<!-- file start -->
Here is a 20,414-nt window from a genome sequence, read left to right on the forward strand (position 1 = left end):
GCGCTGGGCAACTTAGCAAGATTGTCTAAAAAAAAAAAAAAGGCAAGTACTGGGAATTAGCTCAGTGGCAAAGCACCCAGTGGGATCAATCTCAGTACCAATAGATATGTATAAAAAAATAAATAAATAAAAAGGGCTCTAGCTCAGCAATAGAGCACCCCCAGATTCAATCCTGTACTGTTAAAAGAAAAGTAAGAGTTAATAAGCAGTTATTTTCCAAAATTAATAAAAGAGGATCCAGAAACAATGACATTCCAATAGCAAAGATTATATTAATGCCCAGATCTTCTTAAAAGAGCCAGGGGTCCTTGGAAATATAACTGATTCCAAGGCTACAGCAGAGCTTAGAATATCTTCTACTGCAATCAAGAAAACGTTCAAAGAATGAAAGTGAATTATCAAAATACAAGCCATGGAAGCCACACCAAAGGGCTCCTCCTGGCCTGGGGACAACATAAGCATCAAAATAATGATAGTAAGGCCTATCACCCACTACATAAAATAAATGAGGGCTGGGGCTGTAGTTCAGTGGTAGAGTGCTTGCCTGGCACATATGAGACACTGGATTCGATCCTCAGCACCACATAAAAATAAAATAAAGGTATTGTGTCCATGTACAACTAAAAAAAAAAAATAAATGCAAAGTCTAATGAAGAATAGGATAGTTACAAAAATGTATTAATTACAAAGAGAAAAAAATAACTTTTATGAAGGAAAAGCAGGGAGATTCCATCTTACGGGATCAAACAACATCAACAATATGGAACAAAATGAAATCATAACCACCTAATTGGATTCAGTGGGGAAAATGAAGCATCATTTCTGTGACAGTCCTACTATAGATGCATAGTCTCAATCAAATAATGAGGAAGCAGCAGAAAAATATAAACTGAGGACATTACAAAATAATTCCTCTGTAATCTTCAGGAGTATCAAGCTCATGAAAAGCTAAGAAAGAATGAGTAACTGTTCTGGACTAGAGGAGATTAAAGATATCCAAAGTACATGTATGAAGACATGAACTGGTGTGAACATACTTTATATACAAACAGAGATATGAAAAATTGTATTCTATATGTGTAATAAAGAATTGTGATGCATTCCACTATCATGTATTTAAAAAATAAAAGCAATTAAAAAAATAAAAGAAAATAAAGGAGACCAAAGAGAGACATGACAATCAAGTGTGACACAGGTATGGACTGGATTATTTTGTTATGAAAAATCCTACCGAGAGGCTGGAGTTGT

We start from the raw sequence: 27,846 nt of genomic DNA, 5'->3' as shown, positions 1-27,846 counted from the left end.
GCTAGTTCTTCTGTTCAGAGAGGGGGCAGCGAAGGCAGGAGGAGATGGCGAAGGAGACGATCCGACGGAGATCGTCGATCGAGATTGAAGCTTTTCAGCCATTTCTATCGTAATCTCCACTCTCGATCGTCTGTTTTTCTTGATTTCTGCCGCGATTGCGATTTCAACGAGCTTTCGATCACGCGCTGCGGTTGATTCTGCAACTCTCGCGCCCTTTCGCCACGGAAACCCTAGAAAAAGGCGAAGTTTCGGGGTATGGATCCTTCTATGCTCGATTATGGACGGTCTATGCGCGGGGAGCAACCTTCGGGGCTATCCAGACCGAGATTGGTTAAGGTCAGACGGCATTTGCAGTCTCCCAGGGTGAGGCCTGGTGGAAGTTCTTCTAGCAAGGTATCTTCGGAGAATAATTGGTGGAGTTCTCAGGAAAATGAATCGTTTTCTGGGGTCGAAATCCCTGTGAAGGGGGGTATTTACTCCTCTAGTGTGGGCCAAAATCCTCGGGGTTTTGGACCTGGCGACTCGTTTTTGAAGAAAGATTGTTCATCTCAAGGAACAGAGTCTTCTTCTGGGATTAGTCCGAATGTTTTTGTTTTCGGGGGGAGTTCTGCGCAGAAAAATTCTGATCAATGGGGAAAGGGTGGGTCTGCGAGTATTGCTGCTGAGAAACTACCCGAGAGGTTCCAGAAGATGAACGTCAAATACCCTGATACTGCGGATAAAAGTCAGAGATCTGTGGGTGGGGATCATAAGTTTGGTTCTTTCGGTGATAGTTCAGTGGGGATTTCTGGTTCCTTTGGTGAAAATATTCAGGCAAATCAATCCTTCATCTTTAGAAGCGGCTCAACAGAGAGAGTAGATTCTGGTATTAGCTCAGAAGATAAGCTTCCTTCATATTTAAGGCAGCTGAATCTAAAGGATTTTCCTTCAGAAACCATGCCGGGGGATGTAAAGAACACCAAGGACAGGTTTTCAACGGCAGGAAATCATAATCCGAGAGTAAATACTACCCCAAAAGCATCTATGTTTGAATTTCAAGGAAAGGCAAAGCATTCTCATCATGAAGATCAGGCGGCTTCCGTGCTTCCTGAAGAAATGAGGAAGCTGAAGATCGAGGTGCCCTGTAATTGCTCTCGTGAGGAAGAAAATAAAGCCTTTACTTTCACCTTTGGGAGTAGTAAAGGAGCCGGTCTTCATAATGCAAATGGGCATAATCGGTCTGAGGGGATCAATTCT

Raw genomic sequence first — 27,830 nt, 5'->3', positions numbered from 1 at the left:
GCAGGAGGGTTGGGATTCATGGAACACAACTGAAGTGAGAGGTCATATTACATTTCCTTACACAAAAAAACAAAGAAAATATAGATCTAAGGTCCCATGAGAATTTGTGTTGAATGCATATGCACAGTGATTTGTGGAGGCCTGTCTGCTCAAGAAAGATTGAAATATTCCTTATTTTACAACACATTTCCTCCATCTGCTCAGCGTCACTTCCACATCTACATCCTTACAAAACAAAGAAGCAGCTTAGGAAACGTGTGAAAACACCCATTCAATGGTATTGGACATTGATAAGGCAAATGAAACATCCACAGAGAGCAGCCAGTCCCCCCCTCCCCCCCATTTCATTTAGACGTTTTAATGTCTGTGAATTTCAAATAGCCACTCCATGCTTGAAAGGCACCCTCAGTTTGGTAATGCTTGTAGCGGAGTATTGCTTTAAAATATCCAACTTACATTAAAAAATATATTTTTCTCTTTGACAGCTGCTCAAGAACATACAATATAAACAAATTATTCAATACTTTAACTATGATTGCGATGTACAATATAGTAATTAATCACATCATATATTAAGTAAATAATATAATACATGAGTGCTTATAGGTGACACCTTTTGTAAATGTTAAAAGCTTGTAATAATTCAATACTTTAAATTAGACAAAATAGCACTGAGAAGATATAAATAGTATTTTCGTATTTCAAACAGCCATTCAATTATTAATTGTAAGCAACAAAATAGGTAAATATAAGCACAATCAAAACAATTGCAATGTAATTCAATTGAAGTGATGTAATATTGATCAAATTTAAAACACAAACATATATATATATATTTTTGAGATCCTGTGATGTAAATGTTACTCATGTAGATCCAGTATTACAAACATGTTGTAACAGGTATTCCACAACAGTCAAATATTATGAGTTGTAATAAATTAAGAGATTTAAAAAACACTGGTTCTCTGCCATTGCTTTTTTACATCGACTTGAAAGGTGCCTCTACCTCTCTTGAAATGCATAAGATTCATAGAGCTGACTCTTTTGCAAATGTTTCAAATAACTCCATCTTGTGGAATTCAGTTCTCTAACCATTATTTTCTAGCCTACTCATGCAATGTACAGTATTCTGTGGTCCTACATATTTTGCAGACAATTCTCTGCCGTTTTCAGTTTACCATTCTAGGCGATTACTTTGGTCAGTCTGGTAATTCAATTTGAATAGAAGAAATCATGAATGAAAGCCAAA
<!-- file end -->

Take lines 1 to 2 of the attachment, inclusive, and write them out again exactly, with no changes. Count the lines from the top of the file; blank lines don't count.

Here is a 20,414-nt window from a genome sequence, read left to right on the forward strand (position 1 = left end):
GCGCTGGGCAACTTAGCAAGATTGTCTAAAAAAAAAAAAAAGGCAAGTACTGGGAATTAGCTCAGTGGCAAAGCACCCAGTGGGATCAATCTCAGTACCAATAGATATGTATAAAAAAATAAATAAATAAAAAGGGCTCTAGCTCAGCAATAGAGCACCCCCAGATTCAATCCTGTACTGTTAAAAGAAAAGTAAGAGTTAATAAGCAGTTATTTTCCAAAATTAATAAAAGAGGATCCAGAAACAATGACATTCCAATAGCAAAGATTATATTAATGCCCAGATCTTCTTAAAAGAGCCAGGGGTCCTTGGAAATATAACTGATTCCAAGGCTACAGCAGAGCTTAGAATATCTTCTACTGCAATCAAGAAAACGTTCAAAGAATGAAAGTGAATTATCAAAATACAAGCCATGGAAGCCACACCAAAGGGCTCCTCCTGGCCTGGGGACAACATAAGCATCAAAATAATGATAGTAAGGCCTATCACCCACTACATAAAATAAATGAGGGCTGGGGCTGTAGTTCAGTGGTAGAGTGCTTGCCTGGCACATATGAGACACTGGATTCGATCCTCAGCACCACATAAAAATAAAATAAAGGTATTGTGTCCATGTACAACTAAAAAAAAAAAATAAATGCAAAGTCTAATGAAGAATAGGATAGTTACAAAAATGTATTAATTACAAAGAGAAAAAAATAACTTTTATGAAGGAAAAGCAGGGAGATTCCATCTTACGGGATCAAACAACATCAACAATATGGAACAAAATGAAATCATAACCACCTAATTGGATTCAGTGGGGAAAATGAAGCATCATTTCTGTGACAGTCCTACTATAGATGCATAGTCTCAATCAAATAATGAGGAAGCAGCAGAAAAATATAAACTGAGGACATTACAAAATAATTCCTCTGTAATCTTCAGGAGTATCAAGCTCATGAAAAGCTAAGAAAGAATGAGTAACTGTTCTGGACTAGAGGAGATTAAAGATATCCAAAGTACATGTATGAAGACATGAACTGGTGTGAACATACTTTATATACAAACAGAGATATGAAAAATTGTATTCTATATGTGTAATAAAGAATTGTGATGCATTCCACTATCATGTATTTAAAAAATAAAAGCAATTAAAAAAATAAAAGAAAATAAAGGAGACCAAAGAGAGACATGACAATCAAGTGTGACACAGGTATGGACTGGATTATTTTGTTATGAAAAATCCTACCGAGAGGCTGGAGTTGT